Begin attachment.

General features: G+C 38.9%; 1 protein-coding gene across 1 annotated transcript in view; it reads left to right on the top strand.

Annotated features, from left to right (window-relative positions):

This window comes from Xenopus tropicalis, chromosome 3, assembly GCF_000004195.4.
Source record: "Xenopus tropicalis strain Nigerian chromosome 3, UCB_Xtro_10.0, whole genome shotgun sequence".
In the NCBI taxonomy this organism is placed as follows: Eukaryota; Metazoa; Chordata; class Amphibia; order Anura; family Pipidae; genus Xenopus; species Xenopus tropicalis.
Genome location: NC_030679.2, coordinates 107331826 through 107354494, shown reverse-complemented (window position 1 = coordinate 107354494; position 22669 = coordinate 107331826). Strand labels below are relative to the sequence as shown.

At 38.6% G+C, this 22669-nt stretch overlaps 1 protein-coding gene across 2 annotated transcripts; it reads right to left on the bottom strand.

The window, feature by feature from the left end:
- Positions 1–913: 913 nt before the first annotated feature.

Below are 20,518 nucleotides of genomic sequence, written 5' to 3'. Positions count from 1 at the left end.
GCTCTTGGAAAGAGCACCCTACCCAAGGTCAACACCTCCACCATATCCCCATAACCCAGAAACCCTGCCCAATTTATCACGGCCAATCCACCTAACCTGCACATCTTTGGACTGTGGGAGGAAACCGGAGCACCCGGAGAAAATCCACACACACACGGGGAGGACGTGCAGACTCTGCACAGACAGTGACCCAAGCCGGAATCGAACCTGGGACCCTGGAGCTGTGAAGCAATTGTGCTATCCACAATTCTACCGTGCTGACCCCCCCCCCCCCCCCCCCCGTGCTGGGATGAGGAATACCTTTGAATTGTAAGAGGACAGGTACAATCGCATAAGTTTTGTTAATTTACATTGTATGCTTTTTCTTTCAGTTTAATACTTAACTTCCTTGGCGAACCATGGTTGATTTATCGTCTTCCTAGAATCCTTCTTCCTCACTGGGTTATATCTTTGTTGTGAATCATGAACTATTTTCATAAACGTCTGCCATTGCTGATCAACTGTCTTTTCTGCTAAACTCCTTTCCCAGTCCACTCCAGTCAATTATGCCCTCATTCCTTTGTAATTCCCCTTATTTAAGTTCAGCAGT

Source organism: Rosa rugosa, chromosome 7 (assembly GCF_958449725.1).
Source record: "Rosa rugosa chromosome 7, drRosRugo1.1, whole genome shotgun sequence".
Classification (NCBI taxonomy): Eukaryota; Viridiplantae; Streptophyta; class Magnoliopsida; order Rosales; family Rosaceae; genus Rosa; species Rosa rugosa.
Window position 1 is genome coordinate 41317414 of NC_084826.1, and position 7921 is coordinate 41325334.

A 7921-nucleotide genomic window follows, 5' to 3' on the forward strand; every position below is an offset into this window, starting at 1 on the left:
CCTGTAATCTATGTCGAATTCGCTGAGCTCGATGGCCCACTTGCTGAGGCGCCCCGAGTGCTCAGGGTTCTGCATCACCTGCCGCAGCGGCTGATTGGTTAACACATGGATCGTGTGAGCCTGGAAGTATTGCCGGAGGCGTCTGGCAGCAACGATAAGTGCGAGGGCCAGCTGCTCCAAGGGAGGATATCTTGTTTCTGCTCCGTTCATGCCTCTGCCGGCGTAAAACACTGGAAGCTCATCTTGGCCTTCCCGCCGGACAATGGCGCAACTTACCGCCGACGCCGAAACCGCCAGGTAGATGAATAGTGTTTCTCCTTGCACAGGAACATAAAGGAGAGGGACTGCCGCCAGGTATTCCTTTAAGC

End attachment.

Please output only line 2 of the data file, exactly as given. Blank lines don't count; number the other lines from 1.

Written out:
Annotated features, from left to right (window-relative positions):